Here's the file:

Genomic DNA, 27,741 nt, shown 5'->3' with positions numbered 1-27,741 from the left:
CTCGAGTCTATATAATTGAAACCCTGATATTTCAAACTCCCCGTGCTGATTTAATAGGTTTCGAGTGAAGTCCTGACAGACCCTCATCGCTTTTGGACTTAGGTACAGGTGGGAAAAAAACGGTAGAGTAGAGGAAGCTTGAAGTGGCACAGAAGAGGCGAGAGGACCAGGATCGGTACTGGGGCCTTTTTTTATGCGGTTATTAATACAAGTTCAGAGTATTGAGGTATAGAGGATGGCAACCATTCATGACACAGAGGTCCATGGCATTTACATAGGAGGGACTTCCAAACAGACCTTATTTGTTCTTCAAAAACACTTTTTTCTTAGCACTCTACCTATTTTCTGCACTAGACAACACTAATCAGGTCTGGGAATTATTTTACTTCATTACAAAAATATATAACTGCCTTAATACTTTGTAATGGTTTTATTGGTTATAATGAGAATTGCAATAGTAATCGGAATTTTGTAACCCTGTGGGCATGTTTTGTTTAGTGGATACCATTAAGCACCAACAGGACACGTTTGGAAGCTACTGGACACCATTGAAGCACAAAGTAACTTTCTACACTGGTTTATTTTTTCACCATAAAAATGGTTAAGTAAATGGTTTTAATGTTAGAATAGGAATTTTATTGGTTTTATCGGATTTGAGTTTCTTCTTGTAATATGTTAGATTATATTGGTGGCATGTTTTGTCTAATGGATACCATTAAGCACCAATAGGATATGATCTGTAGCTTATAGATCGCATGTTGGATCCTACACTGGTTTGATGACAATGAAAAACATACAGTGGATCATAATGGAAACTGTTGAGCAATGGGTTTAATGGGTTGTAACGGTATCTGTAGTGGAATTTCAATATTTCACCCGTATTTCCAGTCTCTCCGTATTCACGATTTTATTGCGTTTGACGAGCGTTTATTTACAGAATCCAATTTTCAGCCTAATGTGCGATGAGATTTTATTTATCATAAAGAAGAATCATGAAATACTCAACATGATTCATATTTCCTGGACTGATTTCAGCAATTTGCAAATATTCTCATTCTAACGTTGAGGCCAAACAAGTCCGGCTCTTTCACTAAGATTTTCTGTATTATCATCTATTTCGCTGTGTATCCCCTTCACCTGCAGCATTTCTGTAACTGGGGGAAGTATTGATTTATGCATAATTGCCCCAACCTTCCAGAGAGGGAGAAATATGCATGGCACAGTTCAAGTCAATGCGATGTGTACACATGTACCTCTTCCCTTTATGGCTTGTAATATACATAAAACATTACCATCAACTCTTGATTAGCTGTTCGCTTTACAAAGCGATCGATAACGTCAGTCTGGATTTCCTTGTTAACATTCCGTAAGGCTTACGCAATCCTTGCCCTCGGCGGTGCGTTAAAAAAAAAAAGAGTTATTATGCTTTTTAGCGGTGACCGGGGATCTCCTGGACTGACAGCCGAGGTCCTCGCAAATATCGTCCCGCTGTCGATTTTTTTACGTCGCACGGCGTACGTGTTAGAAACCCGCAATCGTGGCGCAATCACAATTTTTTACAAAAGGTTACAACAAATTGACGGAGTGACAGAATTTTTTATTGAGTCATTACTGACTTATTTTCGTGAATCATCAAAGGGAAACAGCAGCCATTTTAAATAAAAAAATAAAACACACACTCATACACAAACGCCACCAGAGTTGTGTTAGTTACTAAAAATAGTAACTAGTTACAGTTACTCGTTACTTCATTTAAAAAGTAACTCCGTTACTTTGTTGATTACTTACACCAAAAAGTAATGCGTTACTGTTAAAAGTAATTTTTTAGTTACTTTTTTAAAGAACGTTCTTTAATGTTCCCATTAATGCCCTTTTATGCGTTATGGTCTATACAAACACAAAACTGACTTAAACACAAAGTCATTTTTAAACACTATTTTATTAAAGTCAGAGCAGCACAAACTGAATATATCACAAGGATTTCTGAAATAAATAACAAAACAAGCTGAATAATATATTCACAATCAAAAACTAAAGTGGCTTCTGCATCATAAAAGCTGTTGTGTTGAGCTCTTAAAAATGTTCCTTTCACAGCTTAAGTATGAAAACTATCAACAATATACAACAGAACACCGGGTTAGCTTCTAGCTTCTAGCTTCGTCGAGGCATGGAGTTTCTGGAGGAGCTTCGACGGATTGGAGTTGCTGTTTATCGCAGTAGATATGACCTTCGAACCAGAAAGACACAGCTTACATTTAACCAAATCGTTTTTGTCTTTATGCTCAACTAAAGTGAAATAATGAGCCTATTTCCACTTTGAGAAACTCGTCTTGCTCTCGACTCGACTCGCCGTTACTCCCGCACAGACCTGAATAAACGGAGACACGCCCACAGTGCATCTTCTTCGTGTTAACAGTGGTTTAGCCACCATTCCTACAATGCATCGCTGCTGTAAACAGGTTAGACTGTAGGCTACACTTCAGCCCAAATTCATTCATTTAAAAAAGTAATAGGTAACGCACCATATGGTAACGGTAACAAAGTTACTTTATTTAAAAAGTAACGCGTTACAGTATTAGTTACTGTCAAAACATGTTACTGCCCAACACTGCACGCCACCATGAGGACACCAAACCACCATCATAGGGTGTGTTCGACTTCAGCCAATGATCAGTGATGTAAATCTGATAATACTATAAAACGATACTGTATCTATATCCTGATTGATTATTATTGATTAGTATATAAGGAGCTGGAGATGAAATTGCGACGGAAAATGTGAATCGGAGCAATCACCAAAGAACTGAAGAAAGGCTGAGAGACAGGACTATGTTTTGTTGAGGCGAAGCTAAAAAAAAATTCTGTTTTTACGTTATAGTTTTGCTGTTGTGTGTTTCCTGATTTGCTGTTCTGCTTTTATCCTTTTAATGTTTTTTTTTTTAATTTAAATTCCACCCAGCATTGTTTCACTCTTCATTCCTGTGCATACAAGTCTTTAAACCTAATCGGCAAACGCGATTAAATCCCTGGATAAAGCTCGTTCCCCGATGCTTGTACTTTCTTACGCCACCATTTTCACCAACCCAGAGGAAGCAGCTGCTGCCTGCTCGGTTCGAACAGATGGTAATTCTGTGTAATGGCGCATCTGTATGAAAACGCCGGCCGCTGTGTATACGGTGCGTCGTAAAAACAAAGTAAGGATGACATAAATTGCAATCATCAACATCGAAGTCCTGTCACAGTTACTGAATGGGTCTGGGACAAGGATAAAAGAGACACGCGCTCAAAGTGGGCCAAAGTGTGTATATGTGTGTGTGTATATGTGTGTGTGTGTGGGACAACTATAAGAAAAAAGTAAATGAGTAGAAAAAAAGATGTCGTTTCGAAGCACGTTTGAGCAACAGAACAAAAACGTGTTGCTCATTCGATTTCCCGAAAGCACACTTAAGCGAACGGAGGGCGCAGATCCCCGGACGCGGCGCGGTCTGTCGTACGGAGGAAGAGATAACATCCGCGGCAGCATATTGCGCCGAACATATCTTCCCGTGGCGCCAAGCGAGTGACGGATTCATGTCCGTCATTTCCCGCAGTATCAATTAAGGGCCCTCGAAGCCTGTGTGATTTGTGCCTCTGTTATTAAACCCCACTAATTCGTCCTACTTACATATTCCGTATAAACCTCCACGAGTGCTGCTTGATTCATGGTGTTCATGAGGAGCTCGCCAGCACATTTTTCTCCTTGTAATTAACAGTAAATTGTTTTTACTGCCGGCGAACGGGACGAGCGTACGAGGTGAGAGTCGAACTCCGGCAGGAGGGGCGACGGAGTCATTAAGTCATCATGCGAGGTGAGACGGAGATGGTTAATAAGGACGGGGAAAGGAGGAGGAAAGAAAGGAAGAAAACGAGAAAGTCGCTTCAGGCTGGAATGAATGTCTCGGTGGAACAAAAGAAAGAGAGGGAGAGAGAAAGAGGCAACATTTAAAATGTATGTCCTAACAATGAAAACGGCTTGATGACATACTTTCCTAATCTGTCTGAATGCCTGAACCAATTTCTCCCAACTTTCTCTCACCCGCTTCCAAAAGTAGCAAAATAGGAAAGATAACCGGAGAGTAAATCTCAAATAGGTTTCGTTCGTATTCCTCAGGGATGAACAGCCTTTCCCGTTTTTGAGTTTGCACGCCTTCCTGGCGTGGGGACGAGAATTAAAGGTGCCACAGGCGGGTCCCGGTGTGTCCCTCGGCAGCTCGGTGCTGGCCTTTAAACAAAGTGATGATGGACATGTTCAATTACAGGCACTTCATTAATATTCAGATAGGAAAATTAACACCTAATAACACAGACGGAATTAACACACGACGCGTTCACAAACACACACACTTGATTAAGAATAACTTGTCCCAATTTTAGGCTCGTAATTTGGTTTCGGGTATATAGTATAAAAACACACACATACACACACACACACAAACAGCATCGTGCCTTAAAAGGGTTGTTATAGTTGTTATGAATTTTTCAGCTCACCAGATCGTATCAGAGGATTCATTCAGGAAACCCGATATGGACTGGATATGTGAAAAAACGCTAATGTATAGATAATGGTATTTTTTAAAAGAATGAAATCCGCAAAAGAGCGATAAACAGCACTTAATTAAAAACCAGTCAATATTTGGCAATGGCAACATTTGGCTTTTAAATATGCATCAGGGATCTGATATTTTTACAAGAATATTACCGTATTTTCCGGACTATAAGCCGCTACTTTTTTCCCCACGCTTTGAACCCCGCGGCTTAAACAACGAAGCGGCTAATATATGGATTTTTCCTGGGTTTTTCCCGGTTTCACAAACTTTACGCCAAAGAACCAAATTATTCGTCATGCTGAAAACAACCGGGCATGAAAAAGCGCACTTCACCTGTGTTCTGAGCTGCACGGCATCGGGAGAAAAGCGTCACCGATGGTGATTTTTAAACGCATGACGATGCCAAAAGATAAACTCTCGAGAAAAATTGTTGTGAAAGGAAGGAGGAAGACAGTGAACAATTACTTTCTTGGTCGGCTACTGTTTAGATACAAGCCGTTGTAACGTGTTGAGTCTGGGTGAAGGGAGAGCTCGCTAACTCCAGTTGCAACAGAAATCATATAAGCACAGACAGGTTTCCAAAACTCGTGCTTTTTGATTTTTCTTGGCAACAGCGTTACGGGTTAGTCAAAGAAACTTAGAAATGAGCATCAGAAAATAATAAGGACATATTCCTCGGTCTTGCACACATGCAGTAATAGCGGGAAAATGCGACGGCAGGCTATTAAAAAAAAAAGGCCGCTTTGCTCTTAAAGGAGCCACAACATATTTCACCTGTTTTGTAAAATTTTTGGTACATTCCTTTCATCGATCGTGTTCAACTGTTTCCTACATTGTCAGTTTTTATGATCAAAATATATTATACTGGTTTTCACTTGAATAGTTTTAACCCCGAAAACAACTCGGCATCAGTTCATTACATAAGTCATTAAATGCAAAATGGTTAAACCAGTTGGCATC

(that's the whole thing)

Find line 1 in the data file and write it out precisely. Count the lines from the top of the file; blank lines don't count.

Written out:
Genomic DNA, 27,741 nt, shown 5'->3' with positions numbered 1-27,741 from the left: